Hong Kong’s banking regulator and seven banks, including HSBC Holdings and Standard Chartered, said they will jointly launch a trade finance platform in September using blockchain technology.
The platform will be one of the largest examples globally of a government-led, cross-bank effort to reform the multi-billion-dollar trade finance sector using the distributed ledger technology that underpins digital currencies such as bitcoin.
The sector is often described as one of the most manual and paper-orientated parts of the financial services industry.
The blockchain project is aimed at digitizing documents and automating processes to reduce risk and increase the financing capability of the banking industry, said Howard Lee, deputy chief executive of the Hong Kong Monetary Authority (HKMA), the territory’s de facto central bank and banking regulator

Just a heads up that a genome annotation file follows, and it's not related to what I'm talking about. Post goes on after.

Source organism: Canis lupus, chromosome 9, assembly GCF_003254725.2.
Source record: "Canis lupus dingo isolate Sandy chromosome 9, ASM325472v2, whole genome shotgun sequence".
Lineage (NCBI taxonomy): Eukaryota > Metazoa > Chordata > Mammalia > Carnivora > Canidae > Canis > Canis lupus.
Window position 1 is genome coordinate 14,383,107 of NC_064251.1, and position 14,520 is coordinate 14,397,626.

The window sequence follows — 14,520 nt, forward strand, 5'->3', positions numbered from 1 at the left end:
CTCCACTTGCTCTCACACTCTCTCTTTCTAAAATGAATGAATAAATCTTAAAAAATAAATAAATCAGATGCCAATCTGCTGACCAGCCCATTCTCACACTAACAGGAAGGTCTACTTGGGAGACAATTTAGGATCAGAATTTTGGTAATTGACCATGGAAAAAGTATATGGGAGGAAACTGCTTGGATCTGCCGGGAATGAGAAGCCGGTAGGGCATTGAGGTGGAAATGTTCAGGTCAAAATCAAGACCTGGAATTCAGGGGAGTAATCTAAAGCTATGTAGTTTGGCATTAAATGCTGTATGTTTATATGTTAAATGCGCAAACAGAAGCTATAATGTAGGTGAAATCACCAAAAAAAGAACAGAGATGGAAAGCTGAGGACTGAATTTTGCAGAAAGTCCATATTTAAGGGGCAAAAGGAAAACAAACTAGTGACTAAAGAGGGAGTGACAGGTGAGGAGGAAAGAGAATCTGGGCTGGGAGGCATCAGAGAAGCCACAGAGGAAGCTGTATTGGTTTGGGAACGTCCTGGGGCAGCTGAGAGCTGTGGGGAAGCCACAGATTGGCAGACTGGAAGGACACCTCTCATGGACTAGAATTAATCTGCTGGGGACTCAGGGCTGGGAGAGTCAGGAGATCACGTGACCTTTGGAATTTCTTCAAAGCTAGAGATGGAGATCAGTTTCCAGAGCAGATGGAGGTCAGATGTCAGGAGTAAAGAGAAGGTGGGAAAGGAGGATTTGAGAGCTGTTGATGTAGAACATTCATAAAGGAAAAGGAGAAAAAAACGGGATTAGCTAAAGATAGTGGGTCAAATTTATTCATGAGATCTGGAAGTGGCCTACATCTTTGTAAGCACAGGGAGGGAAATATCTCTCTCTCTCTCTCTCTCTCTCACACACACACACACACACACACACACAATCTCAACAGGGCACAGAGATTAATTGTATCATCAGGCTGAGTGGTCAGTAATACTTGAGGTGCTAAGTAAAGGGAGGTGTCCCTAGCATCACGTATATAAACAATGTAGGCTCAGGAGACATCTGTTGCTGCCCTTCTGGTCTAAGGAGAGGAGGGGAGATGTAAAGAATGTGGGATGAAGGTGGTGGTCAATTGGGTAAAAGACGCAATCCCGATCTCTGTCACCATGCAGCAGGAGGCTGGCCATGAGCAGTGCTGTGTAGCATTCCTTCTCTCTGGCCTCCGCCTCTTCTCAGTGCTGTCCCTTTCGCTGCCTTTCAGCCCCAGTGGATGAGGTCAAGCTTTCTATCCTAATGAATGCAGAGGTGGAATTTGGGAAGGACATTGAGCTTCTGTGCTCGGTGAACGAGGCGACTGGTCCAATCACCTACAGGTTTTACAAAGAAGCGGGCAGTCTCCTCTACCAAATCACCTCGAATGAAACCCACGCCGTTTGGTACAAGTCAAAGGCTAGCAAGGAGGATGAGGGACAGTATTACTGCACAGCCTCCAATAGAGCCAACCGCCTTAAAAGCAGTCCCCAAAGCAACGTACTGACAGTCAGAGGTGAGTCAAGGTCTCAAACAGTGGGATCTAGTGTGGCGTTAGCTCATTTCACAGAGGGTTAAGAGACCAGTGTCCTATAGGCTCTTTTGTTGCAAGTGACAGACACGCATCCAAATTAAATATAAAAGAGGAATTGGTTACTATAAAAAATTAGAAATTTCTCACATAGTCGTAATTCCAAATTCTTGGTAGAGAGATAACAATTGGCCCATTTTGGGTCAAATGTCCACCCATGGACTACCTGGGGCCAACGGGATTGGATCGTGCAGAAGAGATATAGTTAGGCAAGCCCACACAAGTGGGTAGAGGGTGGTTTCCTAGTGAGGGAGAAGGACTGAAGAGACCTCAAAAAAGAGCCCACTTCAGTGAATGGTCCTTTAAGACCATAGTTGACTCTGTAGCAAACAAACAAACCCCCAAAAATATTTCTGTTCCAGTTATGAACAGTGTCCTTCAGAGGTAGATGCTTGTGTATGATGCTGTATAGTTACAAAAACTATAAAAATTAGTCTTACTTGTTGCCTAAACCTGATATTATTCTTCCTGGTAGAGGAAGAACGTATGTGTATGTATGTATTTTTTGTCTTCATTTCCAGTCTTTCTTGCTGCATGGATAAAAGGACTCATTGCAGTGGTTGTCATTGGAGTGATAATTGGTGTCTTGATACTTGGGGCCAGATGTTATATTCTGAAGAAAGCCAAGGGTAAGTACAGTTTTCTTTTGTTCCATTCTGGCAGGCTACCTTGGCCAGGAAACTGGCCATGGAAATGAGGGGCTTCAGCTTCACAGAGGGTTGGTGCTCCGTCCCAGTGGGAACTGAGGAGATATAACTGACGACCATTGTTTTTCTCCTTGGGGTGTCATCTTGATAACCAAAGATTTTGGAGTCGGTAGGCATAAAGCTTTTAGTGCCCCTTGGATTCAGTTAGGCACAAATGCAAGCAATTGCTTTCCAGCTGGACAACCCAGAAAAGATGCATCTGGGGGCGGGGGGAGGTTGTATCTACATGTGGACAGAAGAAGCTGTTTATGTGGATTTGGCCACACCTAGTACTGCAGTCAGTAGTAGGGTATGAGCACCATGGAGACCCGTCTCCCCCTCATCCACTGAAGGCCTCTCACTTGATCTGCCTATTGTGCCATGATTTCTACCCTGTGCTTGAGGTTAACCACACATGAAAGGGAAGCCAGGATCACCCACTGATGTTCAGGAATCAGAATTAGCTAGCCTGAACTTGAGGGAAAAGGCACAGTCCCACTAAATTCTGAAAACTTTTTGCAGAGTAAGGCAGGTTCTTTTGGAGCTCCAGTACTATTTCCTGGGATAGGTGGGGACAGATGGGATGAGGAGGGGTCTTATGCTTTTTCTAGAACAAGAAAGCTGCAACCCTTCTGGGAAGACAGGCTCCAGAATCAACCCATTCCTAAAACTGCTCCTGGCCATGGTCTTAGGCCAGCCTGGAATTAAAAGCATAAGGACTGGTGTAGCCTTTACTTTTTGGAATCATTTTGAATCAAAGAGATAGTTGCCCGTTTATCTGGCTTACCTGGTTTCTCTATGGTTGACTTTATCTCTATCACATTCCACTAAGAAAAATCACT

“The next major milestone ... is to link up with other trade platforms in other jurisdictions to further facilitate cross-border trades,” Lee said in a joint statement with the participating firms.
A 2017 survey by the Asian Development Bank found the global trade finance gap - the amount of unmet demand for trade finance - was $1.5 trillion, 40 percent of which originated from the Asia-Pacific region.
Market participants hope emerging technology, including blockchain, will allow them to serve more clients while also serving existing clients more effectively.
To that end, banks, governments and technology firms have been investing in technology for trade finance.
In May, HSBC and ING Groep said they performed the world’s first trade finance transaction using a single blockchain platform. The platform, Corda, was developed by New York-based blockchain consortium R3.
The other banks involved in the Hong Kong initiative are BOC Hong Kong Holdings, Hang Seng Bank, Bank of East Asia, Australia and New Zealand Banking Group and Singapore’s DBS Group Holdings.
The technology will be provided by Ping An Insurance Group Co of China.